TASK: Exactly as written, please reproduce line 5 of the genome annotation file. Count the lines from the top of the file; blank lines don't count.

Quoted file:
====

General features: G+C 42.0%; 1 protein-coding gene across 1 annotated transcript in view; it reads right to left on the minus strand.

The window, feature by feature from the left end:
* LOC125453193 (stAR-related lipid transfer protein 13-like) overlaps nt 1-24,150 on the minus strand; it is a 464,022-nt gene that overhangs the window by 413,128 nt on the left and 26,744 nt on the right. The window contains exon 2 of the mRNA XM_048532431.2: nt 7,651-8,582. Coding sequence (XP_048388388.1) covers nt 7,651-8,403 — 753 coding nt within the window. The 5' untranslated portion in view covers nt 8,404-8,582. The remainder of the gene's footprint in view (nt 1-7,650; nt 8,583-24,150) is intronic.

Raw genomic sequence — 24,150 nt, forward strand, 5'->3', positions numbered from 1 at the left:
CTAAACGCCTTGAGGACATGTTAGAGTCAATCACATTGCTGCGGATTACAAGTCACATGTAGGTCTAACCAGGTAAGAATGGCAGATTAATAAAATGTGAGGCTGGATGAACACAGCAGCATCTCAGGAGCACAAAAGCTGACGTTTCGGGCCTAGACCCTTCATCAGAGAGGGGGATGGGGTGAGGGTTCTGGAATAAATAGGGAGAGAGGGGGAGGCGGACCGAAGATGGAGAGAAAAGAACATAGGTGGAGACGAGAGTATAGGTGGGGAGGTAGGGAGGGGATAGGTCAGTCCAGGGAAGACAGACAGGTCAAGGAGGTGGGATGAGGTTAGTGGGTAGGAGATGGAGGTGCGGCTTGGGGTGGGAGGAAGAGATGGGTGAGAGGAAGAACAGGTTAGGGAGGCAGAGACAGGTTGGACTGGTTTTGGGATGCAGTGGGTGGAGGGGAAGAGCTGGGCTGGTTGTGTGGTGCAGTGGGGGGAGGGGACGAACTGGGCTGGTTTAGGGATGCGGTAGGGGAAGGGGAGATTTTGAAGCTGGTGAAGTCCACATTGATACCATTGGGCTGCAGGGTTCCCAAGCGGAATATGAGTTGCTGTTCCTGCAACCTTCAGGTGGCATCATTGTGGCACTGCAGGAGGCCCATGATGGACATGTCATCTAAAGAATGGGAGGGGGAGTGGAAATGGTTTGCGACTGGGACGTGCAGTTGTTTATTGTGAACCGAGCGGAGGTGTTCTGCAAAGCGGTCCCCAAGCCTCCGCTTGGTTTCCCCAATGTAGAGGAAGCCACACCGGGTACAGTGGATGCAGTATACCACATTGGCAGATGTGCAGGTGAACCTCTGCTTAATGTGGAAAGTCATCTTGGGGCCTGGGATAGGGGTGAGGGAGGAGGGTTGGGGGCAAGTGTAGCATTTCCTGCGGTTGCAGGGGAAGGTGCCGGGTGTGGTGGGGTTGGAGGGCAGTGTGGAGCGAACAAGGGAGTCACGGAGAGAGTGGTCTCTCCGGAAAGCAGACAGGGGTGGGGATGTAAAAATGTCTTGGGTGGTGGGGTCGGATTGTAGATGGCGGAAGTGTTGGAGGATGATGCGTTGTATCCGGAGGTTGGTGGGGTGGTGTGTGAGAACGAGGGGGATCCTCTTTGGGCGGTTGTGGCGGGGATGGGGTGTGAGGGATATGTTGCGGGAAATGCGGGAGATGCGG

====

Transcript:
CTAAACGCCTTGAGGACATGTTAGAGTCAATCACATTGCTGCGGATTACAAGTCACATGTAGGTCTAACCAGGTAAGAATGGCAGATTAATAAAATGTGAGGCTGGATGAACACAGCAGCATCTCAGGAGCACAAAAGCTGACGTTTCGGGCCTAGACCCTTCATCAGAGAGGGGGATGGGGTGAGGGTTCTGGAATAAATAGGGAGAGAGGGGGAGGCGGACCGAAGATGGAGAGAAAAGAACATAGGTGGAGACGAGAGTATAGGTGGGGAGGTAGGGAGGGGATAGGTCAGTCCAGGGAAGACAGACAGGTCAAGGAGGTGGGATGAGGTTAGTGGGTAGGAGATGGAGGTGCGGCTTGGGGTGGGAGGAAGAGATGGGTGAGAGGAAGAACAGGTTAGGGAGGCAGAGACAGGTTGGACTGGTTTTGGGATGCAGTGGGTGGAGGGGAAGAGCTGGGCTGGTTGTGTGGTGCAGTGGGGGGAGGGGACGAACTGGGCTGGTTTAGGGATGCGGTAGGGGAAGGGGAGATTTTGAAGCTGGTGAAGTCCACATTGATACCATTGGGCTGCAGGGTTCCCAAGCGGAATATGAGTTGCTGTTCCTGCAACCTTCAGGTGGCATCATTGTGGCACTGCAGGAGGCCCATGATGGACATGTCATCTAAAGAATGGGAGGGGGAGTGGAAATGGTTTGCGACTGGGACGTGCAGTTGTTTATTGTGAACCGAGCGGAGGTGTTCTGCAAAGCGGTCCCCAAGCCTCCGCTTGGTTTCCCCAATGTAGAGGAAGCCACACCGGGTACAGTGGATGCAGTATACCACATTGGCAGATGTGCAGGTGAACCTCTGCTTAATGTGGAAAGTCATCTTGGGGCCTGGGATAGGGGTGAGGGAGGAGGGTTGGGGGCAAGTGTAGCATTTCCTGCGGTTGCAGGGGAAGGTGCCGGGTGTGGTGGGGTTGGAGGGCAGTGTGGAGCGAACAAGGGAGTCACGGAGAGAGTGGTCTCTCCGGAAAGCAGACAGGGGTGGGGATGTAAAAATGTCTTGGGTGGTGGGGTCGGATTGTAGATGGCGGAAGTGTTGGAGGATGATGCGTTGTATCCGGAGGTTGGTGGGGTGGTGTGTGAGAACGAGGGGGATCCTCTTTGGGCGGTTGTGGCGGGGATGGGGTGTGAGGGATATGTTGCGGGAAATGCGGGAGATGCGG